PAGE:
It seems more likely, though, that the painter is showing us the seizure of Paschasius by the ministri Romanorum, 'envoys from Rome', in which case the arm on his shoulder is not a gesture of comfort but a sign of his arrest. The two prominent and splendidly attired figures at the front of the group seem to be watching events with concern, perhaps even sorrow, and thus may also represent the senior envoys who have come to collect Paschasius and take him back to Rome to account for all his other misdeeds.

Why are we shown Roman functionaries wearing turbans reminiscent of the pashas of the Ottoman empire?

In order to answer this we have to recall that the memory of the Roman Empire in the West faded rapidly after its fall in the fifth century. Within the space of a few generations no one had any idea what these Roman remains were, or what the people looked like who once lived there. The Classical world was completely forgotten. Although the empire in the east, based on Constantinople, kept on going for another eight centuries or so, that, too, for most people in western Europe, was a strange, distant, legendary place.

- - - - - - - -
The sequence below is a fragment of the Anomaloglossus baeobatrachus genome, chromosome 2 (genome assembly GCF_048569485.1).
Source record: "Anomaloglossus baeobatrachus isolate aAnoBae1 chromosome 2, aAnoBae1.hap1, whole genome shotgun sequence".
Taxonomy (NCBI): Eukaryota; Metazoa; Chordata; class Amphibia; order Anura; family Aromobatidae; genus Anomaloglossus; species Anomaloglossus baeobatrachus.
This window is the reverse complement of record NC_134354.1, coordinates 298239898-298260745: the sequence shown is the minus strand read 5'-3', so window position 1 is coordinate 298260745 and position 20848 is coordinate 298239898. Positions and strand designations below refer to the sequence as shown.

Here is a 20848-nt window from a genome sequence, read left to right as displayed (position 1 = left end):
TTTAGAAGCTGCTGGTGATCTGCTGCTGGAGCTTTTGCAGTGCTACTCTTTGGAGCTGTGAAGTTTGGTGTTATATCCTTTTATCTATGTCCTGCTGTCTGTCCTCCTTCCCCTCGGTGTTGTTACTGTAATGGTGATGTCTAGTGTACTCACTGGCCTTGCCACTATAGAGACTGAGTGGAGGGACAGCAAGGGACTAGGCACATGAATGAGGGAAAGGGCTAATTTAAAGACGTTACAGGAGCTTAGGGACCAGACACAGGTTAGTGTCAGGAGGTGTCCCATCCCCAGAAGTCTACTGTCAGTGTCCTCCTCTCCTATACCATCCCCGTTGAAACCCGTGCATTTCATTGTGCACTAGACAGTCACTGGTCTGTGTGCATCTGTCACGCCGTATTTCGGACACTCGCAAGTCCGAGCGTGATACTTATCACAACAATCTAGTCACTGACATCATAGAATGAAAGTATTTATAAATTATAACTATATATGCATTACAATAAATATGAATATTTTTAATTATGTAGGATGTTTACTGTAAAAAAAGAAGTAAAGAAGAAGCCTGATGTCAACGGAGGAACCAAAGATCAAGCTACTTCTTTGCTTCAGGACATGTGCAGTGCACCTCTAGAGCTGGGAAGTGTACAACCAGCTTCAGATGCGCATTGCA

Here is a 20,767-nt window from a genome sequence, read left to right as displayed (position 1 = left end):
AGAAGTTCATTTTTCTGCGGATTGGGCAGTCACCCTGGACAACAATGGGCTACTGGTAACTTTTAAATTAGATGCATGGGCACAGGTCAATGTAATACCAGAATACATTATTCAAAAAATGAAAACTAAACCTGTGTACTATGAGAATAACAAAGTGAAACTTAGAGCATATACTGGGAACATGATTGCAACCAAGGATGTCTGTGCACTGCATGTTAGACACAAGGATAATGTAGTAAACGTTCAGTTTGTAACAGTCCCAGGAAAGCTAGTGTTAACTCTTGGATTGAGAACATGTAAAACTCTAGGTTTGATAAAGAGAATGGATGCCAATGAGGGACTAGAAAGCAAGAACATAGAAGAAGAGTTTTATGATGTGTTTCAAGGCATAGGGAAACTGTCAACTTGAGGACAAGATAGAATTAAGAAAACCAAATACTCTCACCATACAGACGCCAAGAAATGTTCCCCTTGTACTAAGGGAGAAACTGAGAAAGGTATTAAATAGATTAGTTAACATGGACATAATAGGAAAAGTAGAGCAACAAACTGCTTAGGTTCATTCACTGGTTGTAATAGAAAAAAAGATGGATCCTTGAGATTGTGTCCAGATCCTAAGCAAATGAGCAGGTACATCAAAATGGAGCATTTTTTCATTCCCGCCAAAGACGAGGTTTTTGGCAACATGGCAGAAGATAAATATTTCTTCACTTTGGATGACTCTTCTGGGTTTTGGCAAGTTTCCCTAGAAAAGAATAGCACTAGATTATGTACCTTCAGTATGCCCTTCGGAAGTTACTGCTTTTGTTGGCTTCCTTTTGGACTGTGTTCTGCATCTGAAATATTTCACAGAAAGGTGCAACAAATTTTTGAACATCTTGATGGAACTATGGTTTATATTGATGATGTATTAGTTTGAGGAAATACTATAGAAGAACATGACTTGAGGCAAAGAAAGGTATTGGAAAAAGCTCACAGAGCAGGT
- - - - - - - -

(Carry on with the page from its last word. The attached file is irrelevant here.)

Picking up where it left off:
However, from around 900 AD until the middle of the 18th century, successive Muslim caliphates left their mark on the countries around the Mediterranean. Those images of the Greek and Roman world with which we are now so familiar only came into the cultural currency of the West during the Renaissance in the 15th and 16th centuries, with the rediscovery of the Classical world. Before that, illustrators drew the heathens they knew, the Muslims of the medieval caliphates. They knew nothing of the elegant toga'd figures we now associate with the warm Classical world – the heathens and infidels of the medieval Christian world were all considered to dress like the rich nabobs of the Arab world.

Taking back control

While the virgin was still speaking, envoys from Rome arrived to seize Paschasius and take him in chains to Rome, because Caesar had heard that he had pillaged the whole province. Arriving in Rome he was tried by the Senate and punished by decapitation.

The seizure and execution of Paschasius is sufficiently important for the painter to include it in the top right hand section of the painting. The now ex-consul, still wearing the green robe that has figured throughout the rest of the painting, is being beheaded.